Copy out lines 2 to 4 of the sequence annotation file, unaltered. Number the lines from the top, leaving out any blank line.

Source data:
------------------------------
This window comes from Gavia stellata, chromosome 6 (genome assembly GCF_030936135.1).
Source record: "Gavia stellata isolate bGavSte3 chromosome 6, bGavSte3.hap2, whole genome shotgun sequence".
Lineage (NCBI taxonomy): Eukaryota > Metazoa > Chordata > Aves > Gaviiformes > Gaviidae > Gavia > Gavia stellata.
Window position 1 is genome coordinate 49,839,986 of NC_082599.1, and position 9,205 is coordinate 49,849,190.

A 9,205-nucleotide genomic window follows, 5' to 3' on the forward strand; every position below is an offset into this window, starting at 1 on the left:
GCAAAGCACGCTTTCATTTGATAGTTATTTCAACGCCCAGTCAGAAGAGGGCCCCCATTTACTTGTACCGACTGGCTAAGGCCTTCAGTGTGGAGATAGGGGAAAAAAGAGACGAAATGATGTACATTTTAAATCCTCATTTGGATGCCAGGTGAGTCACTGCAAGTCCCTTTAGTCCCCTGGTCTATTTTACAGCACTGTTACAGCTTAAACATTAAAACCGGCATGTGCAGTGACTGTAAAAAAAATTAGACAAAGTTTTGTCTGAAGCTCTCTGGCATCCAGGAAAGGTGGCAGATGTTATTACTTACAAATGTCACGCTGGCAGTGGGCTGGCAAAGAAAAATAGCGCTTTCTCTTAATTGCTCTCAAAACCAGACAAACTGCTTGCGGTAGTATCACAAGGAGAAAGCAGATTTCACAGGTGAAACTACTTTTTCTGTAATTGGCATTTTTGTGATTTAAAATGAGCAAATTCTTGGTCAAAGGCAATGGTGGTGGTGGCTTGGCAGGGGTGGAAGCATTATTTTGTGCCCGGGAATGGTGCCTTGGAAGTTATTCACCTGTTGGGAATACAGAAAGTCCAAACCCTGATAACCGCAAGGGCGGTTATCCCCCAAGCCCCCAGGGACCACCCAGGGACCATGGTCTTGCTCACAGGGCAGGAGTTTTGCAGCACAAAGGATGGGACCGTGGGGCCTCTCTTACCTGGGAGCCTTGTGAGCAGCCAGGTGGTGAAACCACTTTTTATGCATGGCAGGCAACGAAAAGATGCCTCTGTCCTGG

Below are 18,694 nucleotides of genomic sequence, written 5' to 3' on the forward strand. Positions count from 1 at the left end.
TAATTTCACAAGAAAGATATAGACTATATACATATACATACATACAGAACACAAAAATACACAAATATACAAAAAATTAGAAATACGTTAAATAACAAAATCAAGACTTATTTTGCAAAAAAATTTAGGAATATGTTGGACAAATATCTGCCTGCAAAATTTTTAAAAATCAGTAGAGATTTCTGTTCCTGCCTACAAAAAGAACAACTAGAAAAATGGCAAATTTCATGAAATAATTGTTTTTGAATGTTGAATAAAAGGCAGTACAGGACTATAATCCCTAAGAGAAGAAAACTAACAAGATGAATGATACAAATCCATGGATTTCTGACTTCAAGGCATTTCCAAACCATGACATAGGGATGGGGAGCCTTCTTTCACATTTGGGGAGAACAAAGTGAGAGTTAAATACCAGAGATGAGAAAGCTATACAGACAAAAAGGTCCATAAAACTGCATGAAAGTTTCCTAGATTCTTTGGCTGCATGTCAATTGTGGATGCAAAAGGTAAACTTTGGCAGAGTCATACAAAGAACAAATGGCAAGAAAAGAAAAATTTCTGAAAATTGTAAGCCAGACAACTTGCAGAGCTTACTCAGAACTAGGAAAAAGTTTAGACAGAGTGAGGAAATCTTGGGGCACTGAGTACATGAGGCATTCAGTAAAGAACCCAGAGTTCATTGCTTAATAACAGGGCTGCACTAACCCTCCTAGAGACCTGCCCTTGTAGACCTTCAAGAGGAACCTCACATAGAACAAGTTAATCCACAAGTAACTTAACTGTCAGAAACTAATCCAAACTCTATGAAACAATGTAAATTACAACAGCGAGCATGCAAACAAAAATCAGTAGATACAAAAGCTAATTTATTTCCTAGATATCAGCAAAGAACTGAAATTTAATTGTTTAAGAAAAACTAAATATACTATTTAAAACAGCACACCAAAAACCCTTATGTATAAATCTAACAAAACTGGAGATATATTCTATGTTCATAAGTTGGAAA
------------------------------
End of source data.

Source record: "Gavia stellata isolate bGavSte3 chromosome 6, bGavSte3.hap2, whole genome shotgun sequence".
Lineage (NCBI taxonomy): Eukaryota > Metazoa > Chordata > Aves > Gaviiformes > Gaviidae > Gavia > Gavia stellata.
Window position 1 is genome coordinate 49,839,986 of NC_082599.1, and position 9,205 is coordinate 49,849,190.